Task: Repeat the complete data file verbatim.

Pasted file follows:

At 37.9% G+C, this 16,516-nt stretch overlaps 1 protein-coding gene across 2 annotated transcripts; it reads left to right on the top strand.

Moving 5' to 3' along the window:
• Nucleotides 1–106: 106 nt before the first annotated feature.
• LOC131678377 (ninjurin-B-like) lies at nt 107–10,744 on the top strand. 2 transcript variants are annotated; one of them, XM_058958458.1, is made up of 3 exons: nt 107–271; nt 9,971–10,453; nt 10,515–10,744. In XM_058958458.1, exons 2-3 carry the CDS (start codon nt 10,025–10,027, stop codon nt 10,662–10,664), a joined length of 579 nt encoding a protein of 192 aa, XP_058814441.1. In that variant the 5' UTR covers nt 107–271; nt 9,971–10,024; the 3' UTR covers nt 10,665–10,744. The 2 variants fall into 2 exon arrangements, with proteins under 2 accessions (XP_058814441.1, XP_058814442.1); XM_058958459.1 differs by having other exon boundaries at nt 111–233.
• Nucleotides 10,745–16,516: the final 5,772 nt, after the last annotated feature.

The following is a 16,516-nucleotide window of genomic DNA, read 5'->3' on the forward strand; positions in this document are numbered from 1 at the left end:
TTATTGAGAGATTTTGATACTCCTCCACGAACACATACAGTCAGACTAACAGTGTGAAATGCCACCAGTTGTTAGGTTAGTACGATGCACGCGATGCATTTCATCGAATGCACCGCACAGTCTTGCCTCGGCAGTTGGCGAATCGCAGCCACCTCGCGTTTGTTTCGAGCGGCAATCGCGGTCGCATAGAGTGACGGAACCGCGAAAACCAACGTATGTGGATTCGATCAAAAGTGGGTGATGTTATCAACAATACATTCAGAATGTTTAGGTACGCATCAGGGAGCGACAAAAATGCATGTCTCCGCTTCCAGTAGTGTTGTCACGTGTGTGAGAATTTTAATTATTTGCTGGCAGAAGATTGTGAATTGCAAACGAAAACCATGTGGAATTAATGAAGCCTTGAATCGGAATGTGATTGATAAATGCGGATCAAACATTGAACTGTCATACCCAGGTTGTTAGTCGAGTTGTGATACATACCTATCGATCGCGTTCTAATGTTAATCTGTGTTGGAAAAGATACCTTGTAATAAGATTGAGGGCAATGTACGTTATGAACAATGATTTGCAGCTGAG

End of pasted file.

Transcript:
At 37.9% G+C, this 16,516-nt stretch overlaps 1 protein-coding gene across 2 annotated transcripts; it reads left to right on the top strand.

Moving 5' to 3' along the window:
• Nucleotides 1–106: 106 nt before the first annotated feature.
• LOC131678377 (ninjurin-B-like) lies at nt 107–10,744 on the top strand. 2 transcript variants are annotated; one of them, XM_058958458.1, is made up of 3 exons: nt 107–271; nt 9,971–10,453; nt 10,515–10,744. In XM_058958458.1, exons 2-3 carry the CDS (start codon nt 10,025–10,027, stop codon nt 10,662–10,664), a joined length of 579 nt encoding a protein of 192 aa, XP_058814441.1. In that variant the 5' UTR covers nt 107–271; nt 9,971–10,024; the 3' UTR covers nt 10,665–10,744. The 2 variants fall into 2 exon arrangements, with proteins under 2 accessions (XP_058814441.1, XP_058814442.1); XM_058958459.1 differs by having other exon boundaries at nt 111–233.
• Nucleotides 10,745–16,516: the final 5,772 nt, after the last annotated feature.

The following is a 16,516-nucleotide window of genomic DNA, read 5'->3' on the forward strand; positions in this document are numbered from 1 at the left end:
TTATTGAGAGATTTTGATACTCCTCCACGAACACATACAGTCAGACTAACAGTGTGAAATGCCACCAGTTGTTAGGTTAGTACGATGCACGCGATGCATTTCATCGAATGCACCGCACAGTCTTGCCTCGGCAGTTGGCGAATCGCAGCCACCTCGCGTTTGTTTCGAGCGGCAATCGCGGTCGCATAGAGTGACGGAACCGCGAAAACCAACGTATGTGGATTCGATCAAAAGTGGGTGATGTTATCAACAATACATTCAGAATGTTTAGGTACGCATCAGGGAGCGACAAAAATGCATGTCTCCGCTTCCAGTAGTGTTGTCACGTGTGTGAGAATTTTAATTATTTGCTGGCAGAAGATTGTGAATTGCAAACGAAAACCATGTGGAATTAATGAAGCCTTGAATCGGAATGTGATTGATAAATGCGGATCAAACATTGAACTGTCATACCCAGGTTGTTAGTCGAGTTGTGATACATACCTATCGATCGCGTTCTAATGTTAATCTGTGTTGGAAAAGATACCTTGTAATAAGATTGAGGGCAATGTACGTTATGAACAATGATTTGCAGCTGAG